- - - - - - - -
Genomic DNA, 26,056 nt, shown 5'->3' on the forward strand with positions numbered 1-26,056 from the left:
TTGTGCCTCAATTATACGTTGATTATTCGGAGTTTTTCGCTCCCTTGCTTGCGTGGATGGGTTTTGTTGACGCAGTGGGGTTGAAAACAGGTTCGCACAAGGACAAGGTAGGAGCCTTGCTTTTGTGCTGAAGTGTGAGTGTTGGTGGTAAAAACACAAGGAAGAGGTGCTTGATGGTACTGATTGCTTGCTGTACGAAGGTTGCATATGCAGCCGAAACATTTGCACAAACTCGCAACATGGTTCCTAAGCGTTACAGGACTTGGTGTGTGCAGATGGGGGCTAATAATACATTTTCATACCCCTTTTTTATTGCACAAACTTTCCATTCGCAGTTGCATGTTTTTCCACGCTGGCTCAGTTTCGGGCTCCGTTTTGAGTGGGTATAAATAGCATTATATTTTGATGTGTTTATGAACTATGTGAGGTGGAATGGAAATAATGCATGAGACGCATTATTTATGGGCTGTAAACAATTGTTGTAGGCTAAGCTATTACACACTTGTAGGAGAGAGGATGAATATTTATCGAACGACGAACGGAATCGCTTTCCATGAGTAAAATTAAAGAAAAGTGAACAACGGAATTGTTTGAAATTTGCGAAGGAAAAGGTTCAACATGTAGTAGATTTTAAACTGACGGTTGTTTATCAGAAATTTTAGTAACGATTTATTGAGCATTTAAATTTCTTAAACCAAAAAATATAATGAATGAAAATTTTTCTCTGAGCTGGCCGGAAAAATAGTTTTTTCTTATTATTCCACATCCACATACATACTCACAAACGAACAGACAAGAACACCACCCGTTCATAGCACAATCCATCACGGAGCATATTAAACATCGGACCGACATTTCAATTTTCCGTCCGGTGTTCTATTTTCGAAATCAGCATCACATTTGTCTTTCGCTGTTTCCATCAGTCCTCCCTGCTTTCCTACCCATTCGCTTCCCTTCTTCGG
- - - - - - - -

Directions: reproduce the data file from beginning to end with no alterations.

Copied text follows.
Genomic DNA, 26,056 nt, shown 5'->3' on the forward strand with positions numbered 1-26,056 from the left:
TTGTGCCTCAATTATACGTTGATTATTCGGAGTTTTTCGCTCCCTTGCTTGCGTGGATGGGTTTTGTTGACGCAGTGGGGTTGAAAACAGGTTCGCACAAGGACAAGGTAGGAGCCTTGCTTTTGTGCTGAAGTGTGAGTGTTGGTGGTAAAAACACAAGGAAGAGGTGCTTGATGGTACTGATTGCTTGCTGTACGAAGGTTGCATATGCAGCCGAAACATTTGCACAAACTCGCAACATGGTTCCTAAGCGTTACAGGACTTGGTGTGTGCAGATGGGGGCTAATAATACATTTTCATACCCCTTTTTTATTGCACAAACTTTCCATTCGCAGTTGCATGTTTTTCCACGCTGGCTCAGTTTCGGGCTCCGTTTTGAGTGGGTATAAATAGCATTATATTTTGATGTGTTTATGAACTATGTGAGGTGGAATGGAAATAATGCATGAGACGCATTATTTATGGGCTGTAAACAATTGTTGTAGGCTAAGCTATTACACACTTGTAGGAGAGAGGATGAATATTTATCGAACGACGAACGGAATCGCTTTCCATGAGTAAAATTAAAGAAAAGTGAACAACGGAATTGTTTGAAATTTGCGAAGGAAAAGGTTCAACATGTAGTAGATTTTAAACTGACGGTTGTTTATCAGAAATTTTAGTAACGATTTATTGAGCATTTAAATTTCTTAAACCAAAAAATATAATGAATGAAAATTTTTCTCTGAGCTGGCCGGAAAAATAGTTTTTTCTTATTATTCCACATCCACATACATACTCACAAACGAACAGACAAGAACACCACCCGTTCATAGCACAATCCATCACGGAGCATATTAAACATCGGACCGACATTTCAATTTTCCGTCCGGTGTTCTATTTTCGAAATCAGCATCACATTTGTCTTTCGCTGTTTCCATCAGTCCTCCCTGCTTTCCTACCCATTCGCTTCCCTTCTTCGG